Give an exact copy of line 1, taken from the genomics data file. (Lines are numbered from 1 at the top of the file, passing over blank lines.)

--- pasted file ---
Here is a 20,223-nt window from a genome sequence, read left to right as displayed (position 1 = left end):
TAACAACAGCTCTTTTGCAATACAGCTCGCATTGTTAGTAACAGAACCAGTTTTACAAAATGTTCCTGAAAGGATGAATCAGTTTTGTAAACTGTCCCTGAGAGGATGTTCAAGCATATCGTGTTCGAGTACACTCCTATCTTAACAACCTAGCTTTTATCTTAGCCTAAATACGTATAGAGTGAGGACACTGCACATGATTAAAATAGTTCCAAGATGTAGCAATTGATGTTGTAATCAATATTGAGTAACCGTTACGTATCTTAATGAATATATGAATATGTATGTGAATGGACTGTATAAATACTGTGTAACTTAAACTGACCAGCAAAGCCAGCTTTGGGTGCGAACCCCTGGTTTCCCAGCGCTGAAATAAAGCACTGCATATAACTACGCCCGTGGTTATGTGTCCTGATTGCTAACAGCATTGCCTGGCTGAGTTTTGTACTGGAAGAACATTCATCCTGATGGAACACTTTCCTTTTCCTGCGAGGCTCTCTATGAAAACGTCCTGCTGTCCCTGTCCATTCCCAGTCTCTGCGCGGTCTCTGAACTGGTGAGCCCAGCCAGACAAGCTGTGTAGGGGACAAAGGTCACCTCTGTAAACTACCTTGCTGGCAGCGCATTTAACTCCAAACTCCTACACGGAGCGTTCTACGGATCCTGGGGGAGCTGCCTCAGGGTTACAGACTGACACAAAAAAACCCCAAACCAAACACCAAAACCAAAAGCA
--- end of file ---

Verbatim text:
Here is a 20,223-nt window from a genome sequence, read left to right as displayed (position 1 = left end):